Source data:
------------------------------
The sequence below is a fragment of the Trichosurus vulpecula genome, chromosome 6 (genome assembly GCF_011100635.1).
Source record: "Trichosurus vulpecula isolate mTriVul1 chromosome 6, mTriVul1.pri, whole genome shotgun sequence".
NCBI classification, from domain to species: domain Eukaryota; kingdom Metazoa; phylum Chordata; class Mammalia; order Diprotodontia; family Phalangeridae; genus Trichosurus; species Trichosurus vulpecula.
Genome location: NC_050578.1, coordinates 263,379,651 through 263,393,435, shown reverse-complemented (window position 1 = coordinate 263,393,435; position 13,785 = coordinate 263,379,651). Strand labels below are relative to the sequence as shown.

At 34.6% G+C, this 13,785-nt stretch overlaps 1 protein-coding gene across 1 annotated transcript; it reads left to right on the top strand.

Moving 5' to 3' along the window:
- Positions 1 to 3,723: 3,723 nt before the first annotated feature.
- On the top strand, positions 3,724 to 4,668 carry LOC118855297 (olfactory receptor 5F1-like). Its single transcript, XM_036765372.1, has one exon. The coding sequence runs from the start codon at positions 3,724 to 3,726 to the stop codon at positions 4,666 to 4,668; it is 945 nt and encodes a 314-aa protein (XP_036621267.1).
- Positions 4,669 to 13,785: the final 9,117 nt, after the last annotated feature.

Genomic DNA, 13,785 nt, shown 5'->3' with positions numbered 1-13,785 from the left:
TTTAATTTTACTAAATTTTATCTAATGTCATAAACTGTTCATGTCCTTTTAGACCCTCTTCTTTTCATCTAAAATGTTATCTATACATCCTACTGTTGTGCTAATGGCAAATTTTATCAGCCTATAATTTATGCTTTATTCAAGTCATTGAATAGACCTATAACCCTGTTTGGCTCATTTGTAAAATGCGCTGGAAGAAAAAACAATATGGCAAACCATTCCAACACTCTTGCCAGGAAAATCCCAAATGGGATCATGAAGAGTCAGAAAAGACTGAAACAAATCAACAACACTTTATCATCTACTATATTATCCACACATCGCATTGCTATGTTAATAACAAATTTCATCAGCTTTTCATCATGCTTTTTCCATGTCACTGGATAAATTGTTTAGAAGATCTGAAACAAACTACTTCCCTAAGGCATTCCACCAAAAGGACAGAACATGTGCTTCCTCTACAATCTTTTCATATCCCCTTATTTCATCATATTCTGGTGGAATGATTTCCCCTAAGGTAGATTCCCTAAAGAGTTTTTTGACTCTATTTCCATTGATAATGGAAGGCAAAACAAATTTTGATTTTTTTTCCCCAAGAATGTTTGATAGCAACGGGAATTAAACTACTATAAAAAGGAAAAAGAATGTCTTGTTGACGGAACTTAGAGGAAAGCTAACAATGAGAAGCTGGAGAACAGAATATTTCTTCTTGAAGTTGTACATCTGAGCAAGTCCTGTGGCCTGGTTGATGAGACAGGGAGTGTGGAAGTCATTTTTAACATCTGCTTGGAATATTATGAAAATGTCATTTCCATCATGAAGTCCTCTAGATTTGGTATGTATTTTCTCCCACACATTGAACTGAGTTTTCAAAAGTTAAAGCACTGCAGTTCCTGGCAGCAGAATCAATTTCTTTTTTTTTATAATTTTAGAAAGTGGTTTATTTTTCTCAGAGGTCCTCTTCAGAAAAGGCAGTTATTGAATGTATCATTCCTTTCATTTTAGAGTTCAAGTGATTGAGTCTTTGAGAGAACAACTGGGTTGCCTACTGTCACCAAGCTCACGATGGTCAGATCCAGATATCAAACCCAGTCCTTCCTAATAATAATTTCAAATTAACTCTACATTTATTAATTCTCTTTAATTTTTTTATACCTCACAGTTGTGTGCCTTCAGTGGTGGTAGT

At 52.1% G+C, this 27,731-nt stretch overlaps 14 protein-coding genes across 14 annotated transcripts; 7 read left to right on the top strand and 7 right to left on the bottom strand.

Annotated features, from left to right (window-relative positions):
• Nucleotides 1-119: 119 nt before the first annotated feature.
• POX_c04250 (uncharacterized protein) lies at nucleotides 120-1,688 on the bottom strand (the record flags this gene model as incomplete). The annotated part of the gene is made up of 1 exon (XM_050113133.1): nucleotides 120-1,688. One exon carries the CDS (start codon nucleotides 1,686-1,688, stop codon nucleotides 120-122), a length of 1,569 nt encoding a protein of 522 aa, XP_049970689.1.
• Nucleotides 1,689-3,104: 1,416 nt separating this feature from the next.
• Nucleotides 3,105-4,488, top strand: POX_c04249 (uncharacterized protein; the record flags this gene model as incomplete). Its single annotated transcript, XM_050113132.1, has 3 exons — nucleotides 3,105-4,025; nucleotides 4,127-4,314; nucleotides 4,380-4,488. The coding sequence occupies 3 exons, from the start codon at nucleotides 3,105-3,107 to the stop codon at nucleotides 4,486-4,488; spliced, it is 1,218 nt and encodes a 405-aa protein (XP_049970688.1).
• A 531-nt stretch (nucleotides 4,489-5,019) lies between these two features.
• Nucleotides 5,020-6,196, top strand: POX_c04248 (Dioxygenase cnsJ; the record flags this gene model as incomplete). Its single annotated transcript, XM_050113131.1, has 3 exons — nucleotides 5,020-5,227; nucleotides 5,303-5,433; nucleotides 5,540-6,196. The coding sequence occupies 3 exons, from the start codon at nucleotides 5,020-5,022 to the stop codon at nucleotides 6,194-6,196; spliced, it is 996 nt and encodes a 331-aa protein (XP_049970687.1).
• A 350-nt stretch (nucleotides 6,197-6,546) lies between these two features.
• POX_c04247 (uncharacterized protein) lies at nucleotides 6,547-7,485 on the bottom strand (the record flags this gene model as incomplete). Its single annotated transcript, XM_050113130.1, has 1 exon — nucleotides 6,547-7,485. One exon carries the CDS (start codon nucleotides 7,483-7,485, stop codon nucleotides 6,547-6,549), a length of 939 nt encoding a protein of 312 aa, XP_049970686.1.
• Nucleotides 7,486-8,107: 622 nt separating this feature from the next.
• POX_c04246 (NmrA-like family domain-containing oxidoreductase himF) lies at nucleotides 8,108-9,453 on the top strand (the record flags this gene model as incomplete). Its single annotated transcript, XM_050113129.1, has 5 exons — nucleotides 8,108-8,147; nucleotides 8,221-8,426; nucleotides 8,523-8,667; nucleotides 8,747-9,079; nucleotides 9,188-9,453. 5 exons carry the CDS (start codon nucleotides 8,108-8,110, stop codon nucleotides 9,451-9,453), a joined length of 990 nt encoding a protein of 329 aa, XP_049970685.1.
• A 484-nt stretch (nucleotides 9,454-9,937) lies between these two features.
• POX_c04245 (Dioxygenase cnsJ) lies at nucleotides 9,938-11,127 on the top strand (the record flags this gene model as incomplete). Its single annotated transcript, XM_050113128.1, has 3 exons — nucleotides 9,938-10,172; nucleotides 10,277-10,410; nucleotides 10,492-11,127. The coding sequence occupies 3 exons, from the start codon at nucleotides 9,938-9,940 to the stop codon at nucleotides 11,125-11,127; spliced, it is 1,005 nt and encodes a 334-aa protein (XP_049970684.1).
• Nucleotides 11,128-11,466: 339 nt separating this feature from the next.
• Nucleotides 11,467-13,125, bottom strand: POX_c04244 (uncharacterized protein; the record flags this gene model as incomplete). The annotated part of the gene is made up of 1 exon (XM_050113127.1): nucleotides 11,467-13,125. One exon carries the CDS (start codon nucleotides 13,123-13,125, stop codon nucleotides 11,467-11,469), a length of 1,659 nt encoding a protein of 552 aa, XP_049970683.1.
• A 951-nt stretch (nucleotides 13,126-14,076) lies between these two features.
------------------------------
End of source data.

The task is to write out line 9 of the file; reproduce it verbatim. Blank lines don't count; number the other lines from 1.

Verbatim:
- Positions 4,669 to 13,785: the final 9,117 nt, after the last annotated feature.